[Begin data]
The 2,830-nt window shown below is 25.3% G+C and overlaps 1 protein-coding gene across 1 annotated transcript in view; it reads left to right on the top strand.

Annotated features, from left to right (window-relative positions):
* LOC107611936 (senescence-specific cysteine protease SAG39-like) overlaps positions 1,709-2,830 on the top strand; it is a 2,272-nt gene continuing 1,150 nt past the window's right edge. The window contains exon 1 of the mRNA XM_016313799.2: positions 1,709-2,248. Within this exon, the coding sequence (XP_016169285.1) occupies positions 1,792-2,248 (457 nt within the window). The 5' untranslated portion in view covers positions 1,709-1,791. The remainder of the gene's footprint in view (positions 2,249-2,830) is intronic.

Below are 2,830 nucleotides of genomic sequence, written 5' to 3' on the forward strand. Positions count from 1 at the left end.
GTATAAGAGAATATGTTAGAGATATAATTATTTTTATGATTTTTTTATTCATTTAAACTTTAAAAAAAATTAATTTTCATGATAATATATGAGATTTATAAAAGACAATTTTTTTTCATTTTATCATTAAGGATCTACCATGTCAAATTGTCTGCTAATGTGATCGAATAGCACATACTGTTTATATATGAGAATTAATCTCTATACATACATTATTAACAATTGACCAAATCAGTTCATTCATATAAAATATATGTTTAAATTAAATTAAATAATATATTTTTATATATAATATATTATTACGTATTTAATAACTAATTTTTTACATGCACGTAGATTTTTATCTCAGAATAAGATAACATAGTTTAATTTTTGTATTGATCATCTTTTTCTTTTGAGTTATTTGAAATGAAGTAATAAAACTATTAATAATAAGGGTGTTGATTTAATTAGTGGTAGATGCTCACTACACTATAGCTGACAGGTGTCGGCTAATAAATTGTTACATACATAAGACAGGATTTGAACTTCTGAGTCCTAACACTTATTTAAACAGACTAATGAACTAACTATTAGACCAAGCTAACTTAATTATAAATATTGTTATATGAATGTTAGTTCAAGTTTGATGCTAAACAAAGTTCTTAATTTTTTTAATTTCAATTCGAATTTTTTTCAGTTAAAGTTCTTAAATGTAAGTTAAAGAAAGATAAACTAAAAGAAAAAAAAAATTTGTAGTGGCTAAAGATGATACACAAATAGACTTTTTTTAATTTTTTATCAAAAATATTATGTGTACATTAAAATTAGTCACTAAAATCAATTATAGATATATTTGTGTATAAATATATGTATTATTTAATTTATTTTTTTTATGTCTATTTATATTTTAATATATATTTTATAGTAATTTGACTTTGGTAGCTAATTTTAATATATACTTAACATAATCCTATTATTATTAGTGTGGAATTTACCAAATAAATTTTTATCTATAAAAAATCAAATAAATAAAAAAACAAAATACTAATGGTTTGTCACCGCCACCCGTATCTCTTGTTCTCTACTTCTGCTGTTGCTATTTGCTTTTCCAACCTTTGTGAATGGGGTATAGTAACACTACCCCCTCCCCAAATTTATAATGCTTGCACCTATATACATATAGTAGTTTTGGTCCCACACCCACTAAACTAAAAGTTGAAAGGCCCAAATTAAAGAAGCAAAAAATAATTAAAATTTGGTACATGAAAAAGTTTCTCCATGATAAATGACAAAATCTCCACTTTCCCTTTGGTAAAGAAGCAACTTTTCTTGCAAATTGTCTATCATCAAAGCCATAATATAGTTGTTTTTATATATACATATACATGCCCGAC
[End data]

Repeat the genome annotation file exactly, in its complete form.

The 2,830-nt window shown below is 25.3% G+C and overlaps 1 protein-coding gene across 1 annotated transcript in view; it reads left to right on the top strand.

Annotated features, from left to right (window-relative positions):
* LOC107611936 (senescence-specific cysteine protease SAG39-like) overlaps positions 1,709-2,830 on the top strand; it is a 2,272-nt gene continuing 1,150 nt past the window's right edge. The window contains exon 1 of the mRNA XM_016313799.2: positions 1,709-2,248. Within this exon, the coding sequence (XP_016169285.1) occupies positions 1,792-2,248 (457 nt within the window). The 5' untranslated portion in view covers positions 1,709-1,791. The remainder of the gene's footprint in view (positions 2,249-2,830) is intronic.

Below are 2,830 nucleotides of genomic sequence, written 5' to 3' on the forward strand. Positions count from 1 at the left end.
GTATAAGAGAATATGTTAGAGATATAATTATTTTTATGATTTTTTTATTCATTTAAACTTTAAAAAAAATTAATTTTCATGATAATATATGAGATTTATAAAAGACAATTTTTTTTCATTTTATCATTAAGGATCTACCATGTCAAATTGTCTGCTAATGTGATCGAATAGCACATACTGTTTATATATGAGAATTAATCTCTATACATACATTATTAACAATTGACCAAATCAGTTCATTCATATAAAATATATGTTTAAATTAAATTAAATAATATATTTTTATATATAATATATTATTACGTATTTAATAACTAATTTTTTACATGCACGTAGATTTTTATCTCAGAATAAGATAACATAGTTTAATTTTTGTATTGATCATCTTTTTCTTTTGAGTTATTTGAAATGAAGTAATAAAACTATTAATAATAAGGGTGTTGATTTAATTAGTGGTAGATGCTCACTACACTATAGCTGACAGGTGTCGGCTAATAAATTGTTACATACATAAGACAGGATTTGAACTTCTGAGTCCTAACACTTATTTAAACAGACTAATGAACTAACTATTAGACCAAGCTAACTTAATTATAAATATTGTTATATGAATGTTAGTTCAAGTTTGATGCTAAACAAAGTTCTTAATTTTTTTAATTTCAATTCGAATTTTTTTCAGTTAAAGTTCTTAAATGTAAGTTAAAGAAAGATAAACTAAAAGAAAAAAAAAATTTGTAGTGGCTAAAGATGATACACAAATAGACTTTTTTTAATTTTTTATCAAAAATATTATGTGTACATTAAAATTAGTCACTAAAATCAATTATAGATATATTTGTGTATAAATATATGTATTATTTAATTTATTTTTTTTATGTCTATTTATATTTTAATATATATTTTATAGTAATTTGACTTTGGTAGCTAATTTTAATATATACTTAACATAATCCTATTATTATTAGTGTGGAATTTACCAAATAAATTTTTATCTATAAAAAATCAAATAAATAAAAAAACAAAATACTAATGGTTTGTCACCGCCACCCGTATCTCTTGTTCTCTACTTCTGCTGTTGCTATTTGCTTTTCCAACCTTTGTGAATGGGGTATAGTAACACTACCCCCTCCCCAAATTTATAATGCTTGCACCTATATACATATAGTAGTTTTGGTCCCACACCCACTAAACTAAAAGTTGAAAGGCCCAAATTAAAGAAGCAAAAAATAATTAAAATTTGGTACATGAAAAAGTTTCTCCATGATAAATGACAAAATCTCCACTTTCCCTTTGGTAAAGAAGCAACTTTTCTTGCAAATTGTCTATCATCAAAGCCATAATATAGTTGTTTTTATATATACATATACATGCCCGAC